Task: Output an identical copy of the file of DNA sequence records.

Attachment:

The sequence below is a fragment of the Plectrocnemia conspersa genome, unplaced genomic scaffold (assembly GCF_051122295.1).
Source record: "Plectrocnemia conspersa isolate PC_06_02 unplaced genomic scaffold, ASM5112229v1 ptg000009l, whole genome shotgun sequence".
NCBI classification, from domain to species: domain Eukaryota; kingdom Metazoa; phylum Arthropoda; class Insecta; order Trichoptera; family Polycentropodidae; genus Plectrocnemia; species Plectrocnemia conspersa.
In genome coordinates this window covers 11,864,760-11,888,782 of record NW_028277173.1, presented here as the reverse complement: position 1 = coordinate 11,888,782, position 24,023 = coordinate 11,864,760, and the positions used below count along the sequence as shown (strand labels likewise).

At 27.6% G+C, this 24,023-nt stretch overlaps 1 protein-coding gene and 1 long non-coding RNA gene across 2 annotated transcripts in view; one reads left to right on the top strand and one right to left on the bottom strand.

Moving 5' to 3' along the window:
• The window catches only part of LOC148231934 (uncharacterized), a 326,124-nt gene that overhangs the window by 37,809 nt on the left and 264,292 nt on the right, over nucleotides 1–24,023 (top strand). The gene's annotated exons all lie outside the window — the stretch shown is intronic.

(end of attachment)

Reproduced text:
The sequence below is a fragment of the Plectrocnemia conspersa genome, unplaced genomic scaffold (assembly GCF_051122295.1).
Source record: "Plectrocnemia conspersa isolate PC_06_02 unplaced genomic scaffold, ASM5112229v1 ptg000009l, whole genome shotgun sequence".
NCBI classification, from domain to species: domain Eukaryota; kingdom Metazoa; phylum Arthropoda; class Insecta; order Trichoptera; family Polycentropodidae; genus Plectrocnemia; species Plectrocnemia conspersa.
In genome coordinates this window covers 11,864,760-11,888,782 of record NW_028277173.1, presented here as the reverse complement: position 1 = coordinate 11,888,782, position 24,023 = coordinate 11,864,760, and the positions used below count along the sequence as shown (strand labels likewise).

At 27.6% G+C, this 24,023-nt stretch overlaps 1 protein-coding gene and 1 long non-coding RNA gene across 2 annotated transcripts in view; one reads left to right on the top strand and one right to left on the bottom strand.

Moving 5' to 3' along the window:
• The window catches only part of LOC148231934 (uncharacterized), a 326,124-nt gene that overhangs the window by 37,809 nt on the left and 264,292 nt on the right, over nucleotides 1–24,023 (top strand). The gene's annotated exons all lie outside the window — the stretch shown is intronic.